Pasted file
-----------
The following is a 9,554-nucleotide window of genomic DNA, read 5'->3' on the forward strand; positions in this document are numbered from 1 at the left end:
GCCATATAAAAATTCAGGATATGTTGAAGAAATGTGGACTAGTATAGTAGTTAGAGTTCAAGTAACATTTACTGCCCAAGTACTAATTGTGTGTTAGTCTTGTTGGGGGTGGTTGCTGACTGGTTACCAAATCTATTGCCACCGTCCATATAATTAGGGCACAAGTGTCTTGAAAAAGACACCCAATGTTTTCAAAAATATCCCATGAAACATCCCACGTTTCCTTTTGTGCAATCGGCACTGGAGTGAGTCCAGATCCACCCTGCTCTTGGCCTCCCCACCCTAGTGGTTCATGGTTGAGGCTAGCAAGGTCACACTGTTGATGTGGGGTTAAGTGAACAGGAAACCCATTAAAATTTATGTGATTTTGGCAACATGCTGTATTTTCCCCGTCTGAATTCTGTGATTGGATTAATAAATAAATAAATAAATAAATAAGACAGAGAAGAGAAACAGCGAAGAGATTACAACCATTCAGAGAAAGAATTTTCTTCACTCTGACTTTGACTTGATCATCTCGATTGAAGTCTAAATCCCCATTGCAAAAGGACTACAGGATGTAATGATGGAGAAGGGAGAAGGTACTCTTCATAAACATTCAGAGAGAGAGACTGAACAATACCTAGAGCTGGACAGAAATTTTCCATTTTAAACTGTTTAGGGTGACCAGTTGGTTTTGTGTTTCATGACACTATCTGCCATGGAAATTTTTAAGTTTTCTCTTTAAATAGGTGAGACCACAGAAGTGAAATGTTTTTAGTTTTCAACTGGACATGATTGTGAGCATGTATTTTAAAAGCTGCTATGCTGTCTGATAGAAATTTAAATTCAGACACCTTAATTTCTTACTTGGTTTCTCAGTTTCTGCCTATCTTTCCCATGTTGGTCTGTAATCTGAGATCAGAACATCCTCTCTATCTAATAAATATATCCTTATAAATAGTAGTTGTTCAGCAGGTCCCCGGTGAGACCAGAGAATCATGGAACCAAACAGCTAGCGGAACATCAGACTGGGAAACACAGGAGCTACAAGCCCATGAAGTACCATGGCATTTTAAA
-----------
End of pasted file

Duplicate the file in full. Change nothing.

The following is a 9,554-nucleotide window of genomic DNA, read 5'->3' on the forward strand; positions in this document are numbered from 1 at the left end:
GCCATATAAAAATTCAGGATATGTTGAAGAAATGTGGACTAGTATAGTAGTTAGAGTTCAAGTAACATTTACTGCCCAAGTACTAATTGTGTGTTAGTCTTGTTGGGGGTGGTTGCTGACTGGTTACCAAATCTATTGCCACCGTCCATATAATTAGGGCACAAGTGTCTTGAAAAAGACACCCAATGTTTTCAAAAATATCCCATGAAACATCCCACGTTTCCTTTTGTGCAATCGGCACTGGAGTGAGTCCAGATCCACCCTGCTCTTGGCCTCCCCACCCTAGTGGTTCATGGTTGAGGCTAGCAAGGTCACACTGTTGATGTGGGGTTAAGTGAACAGGAAACCCATTAAAATTTATGTGATTTTGGCAACATGCTGTATTTTCCCCGTCTGAATTCTGTGATTGGATTAATAAATAAATAAATAAATAAATAAGACAGAGAAGAGAAACAGCGAAGAGATTACAACCATTCAGAGAAAGAATTTTCTTCACTCTGACTTTGACTTGATCATCTCGATTGAAGTCTAAATCCCCATTGCAAAAGGACTACAGGATGTAATGATGGAGAAGGGAGAAGGTACTCTTCATAAACATTCAGAGAGAGAGACTGAACAATACCTAGAGCTGGACAGAAATTTTCCATTTTAAACTGTTTAGGGTGACCAGTTGGTTTTGTGTTTCATGACACTATCTGCCATGGAAATTTTTAAGTTTTCTCTTTAAATAGGTGAGACCACAGAAGTGAAATGTTTTTAGTTTTCAACTGGACATGATTGTGAGCATGTATTTTAAAAGCTGCTATGCTGTCTGATAGAAATTTAAATTCAGACACCTTAATTTCTTACTTGGTTTCTCAGTTTCTGCCTATCTTTCCCATGTTGGTCTGTAATCTGAGATCAGAACATCCTCTCTATCTAATAAATATATCCTTATAAATAGTAGTTGTTCAGCAGGTCCCCGGTGAGACCAGAGAATCATGGAACCAAACAGCTAGCGGAACATCAGACTGGGAAACACAGGAGCTACAAGCCCATGAAGTACCATGGCATTTTAAA